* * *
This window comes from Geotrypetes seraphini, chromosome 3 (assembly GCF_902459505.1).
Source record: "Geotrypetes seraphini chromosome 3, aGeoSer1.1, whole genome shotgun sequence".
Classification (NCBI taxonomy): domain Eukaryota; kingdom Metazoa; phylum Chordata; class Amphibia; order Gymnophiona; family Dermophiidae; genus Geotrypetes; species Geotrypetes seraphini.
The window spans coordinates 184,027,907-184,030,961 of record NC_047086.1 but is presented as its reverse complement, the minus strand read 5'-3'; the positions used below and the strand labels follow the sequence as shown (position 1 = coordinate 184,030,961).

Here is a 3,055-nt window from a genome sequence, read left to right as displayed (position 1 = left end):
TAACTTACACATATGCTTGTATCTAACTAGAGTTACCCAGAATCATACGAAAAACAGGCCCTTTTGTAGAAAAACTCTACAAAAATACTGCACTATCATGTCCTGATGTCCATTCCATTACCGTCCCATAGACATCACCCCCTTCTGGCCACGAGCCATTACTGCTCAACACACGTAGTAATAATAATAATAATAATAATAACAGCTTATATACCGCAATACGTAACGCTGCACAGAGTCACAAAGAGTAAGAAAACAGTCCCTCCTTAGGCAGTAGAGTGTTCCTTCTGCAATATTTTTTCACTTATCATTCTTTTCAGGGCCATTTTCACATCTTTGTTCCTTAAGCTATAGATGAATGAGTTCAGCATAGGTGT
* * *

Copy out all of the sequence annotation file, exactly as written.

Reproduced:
This window comes from Geotrypetes seraphini, chromosome 3 (assembly GCF_902459505.1).
Source record: "Geotrypetes seraphini chromosome 3, aGeoSer1.1, whole genome shotgun sequence".
Classification (NCBI taxonomy): domain Eukaryota; kingdom Metazoa; phylum Chordata; class Amphibia; order Gymnophiona; family Dermophiidae; genus Geotrypetes; species Geotrypetes seraphini.
The window spans coordinates 184,027,907-184,030,961 of record NC_047086.1 but is presented as its reverse complement, the minus strand read 5'-3'; the positions used below and the strand labels follow the sequence as shown (position 1 = coordinate 184,030,961).

Here is a 3,055-nt window from a genome sequence, read left to right as displayed (position 1 = left end):
TAACTTACACATATGCTTGTATCTAACTAGAGTTACCCAGAATCATACGAAAAACAGGCCCTTTTGTAGAAAAACTCTACAAAAATACTGCACTATCATGTCCTGATGTCCATTCCATTACCGTCCCATAGACATCACCCCCTTCTGGCCACGAGCCATTACTGCTCAACACACGTAGTAATAATAATAATAATAATAATAACAGCTTATATACCGCAATACGTAACGCTGCACAGAGTCACAAAGAGTAAGAAAACAGTCCCTCCTTAGGCAGTAGAGTGTTCCTTCTGCAATATTTTTTCACTTATCATTCTTTTCAGGGCCATTTTCACATCTTTGTTCCTTAAGCTATAGATGAATGAGTTCAGCATAGGTGT